Skip to main content
ARS Home » Plains Area » Sidney, Montana » Northern Plains Agricultural Research Laboratory » Pest Management Research » Research » Publications at this Location » Publication #371817

Research Project: Ecology and Management of Grasshoppers and Other Rangeland and Crop Insects in the Great Plains

Location: Pest Management Research

Title: Functional and taxonomic diversity of grasshoppers differentially shape above- and below-ground communities and their function

item LUCAS, JANE - University Of Idaho
item JONAS, JAYNE - Colorado State University
item LAWS, ANGELA - University Of Houston
item Branson, David - Dave
item PENNINGS, STEVEN - University Of Houston
item PRATHER, CHELSE - University Of Dayton
item STRICKLAND, MICHAEL - University Of Idaho

Submitted to: Functional Ecology
Publication Type: Peer Reviewed Journal
Publication Acceptance Date: 9/14/2020
Publication Date: 1/8/2021
Citation: Lucas, J.M., Jonas, J., Laws, A., Branson, D.H., Pennings, S.C., Prather, C.M., Strickland, M.S. 2021. Functional and taxonomic diversity of grasshoppers differentially shape above- and below-ground communities and their function. Functional Ecology. 35(1):167-180.

Interpretive Summary: We found that grasshopper species composition and functional diversity (i.e. what food they primarily feed on) have strong but different effects on above- and belowground communities. Grasshopper diet shifted composition and function in soil communities, while grasshopper composition only changed belowground functions. These results demonstrate that documenting herbivore functional diversity may be a more important for understanding how grasshoppers affect both plants and belowground organisms. We also found that grasshopper presence may increase carbon storage belowground, which is a previously underappreciated pathway of soil carbon sequestration. Additionally, we found that grasshopper effects were often mediated by fertilization. This study demonstrates the complex interactions that connect above- and belowground ecosystems, and highlights the need for further research on the effects of top-down versus bottom-up effects in prairie ecosystems.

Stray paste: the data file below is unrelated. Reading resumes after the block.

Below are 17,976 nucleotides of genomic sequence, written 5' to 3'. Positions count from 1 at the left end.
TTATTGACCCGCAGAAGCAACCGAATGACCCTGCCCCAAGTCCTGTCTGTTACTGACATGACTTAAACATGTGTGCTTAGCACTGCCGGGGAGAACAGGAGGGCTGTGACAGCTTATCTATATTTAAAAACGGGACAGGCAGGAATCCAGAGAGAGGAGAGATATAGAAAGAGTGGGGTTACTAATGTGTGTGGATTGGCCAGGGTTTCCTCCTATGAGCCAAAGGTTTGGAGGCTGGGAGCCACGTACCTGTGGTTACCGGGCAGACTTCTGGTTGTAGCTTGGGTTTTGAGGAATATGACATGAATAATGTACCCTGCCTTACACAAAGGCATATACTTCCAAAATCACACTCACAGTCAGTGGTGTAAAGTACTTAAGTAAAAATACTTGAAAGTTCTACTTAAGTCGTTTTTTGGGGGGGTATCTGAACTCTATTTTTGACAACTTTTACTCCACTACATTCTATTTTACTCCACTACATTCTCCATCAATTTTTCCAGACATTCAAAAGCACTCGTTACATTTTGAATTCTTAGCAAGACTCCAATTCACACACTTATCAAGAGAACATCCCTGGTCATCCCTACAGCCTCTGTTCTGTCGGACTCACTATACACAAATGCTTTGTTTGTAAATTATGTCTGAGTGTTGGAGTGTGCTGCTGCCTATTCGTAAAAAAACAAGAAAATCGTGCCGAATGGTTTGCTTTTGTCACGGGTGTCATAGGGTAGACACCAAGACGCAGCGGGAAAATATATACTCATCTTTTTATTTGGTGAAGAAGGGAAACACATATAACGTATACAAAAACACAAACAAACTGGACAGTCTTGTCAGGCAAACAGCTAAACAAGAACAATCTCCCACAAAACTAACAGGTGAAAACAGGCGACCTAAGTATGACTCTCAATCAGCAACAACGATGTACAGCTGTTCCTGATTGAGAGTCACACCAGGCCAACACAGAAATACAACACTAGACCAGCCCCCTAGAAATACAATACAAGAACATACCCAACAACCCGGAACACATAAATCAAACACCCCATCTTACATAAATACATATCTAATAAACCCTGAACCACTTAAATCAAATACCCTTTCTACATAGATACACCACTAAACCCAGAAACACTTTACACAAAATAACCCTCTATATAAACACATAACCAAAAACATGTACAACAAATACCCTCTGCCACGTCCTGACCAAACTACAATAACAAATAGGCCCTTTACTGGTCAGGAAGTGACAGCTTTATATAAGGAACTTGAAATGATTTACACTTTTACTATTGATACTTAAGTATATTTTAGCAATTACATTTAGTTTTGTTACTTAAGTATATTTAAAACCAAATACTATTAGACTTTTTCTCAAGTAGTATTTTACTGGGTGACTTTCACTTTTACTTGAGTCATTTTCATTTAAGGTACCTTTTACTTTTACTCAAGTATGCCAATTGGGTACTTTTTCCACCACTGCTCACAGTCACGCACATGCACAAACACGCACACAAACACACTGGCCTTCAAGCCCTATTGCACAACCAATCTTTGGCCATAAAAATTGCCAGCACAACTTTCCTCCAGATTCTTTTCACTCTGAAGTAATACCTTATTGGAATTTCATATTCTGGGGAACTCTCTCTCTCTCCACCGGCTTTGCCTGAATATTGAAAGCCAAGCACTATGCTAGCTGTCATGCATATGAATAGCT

Technical Abstract: Herbivores are important ecosystem drivers in both above- and belowground ecosystems. Despite their importance, studies of herbivores often focus on the effects of individual species, potentially missing the effects of herbivore diversity. Here we examine how orthopteran herbivore species and functional (i.e., diet) diversity interact with nutrient availability to shape above- and belowground ecosystems. We stocked six species of grasshoppers (Orthoptera) with two different feeding modes (i.e., grass-only or grass and forb feeders) at varying taxonomic compositions (0, 1 or 6 species) in field enclosures and measured their effects on aboveground plant biomass, chemistry, and richness, as well as belowground microbial community composition and function. We treated half the plots with nitrogen fertilizer to examine how herbivore effects may be mitigated by nutrient availability. Aboveground, we predicted that grasshoppers would decrease plant biomass and richness, and shift the chemical composition of the plants. We also predicted that high diversity plots would have the strongest shifts in plant biomass and richness, but these effects would be offset by fertilizer additions. Belowground, we predicted that herbivore taxonomic composition and diet would differentially shift soil microbial community composition and function. We also predicted that fertilization would interact with herbivore effects to shift belowground community composition. We found that grasshoppers decreased plant biomass and richness, and this effect was not dependent on nutrient additions. Contrary to our predictions, we did not see the largest aboveground changes in our high diversity plots. Belowground, herbivore diet and fertilization, but not their interaction, shifted bacterial communities. Taxonomic composition did not influence bacterial communities. Grasshopper taxonomic composition and diet interacted with fertilizer to increase belowground levels of bioavailable C and microbial biomass. Fungal communities did not respond to any treatments. The differing effects of herbivore diet versus taxonomic composition highlight the need for studies that examine multiple diversity metrics when exploring herbivore-meditated effects on above- and belowground ecosystems. Combined, our results suggest that bottom-up and top-down controls are important factors to consider when studying the composition and function of grassland ecosystems.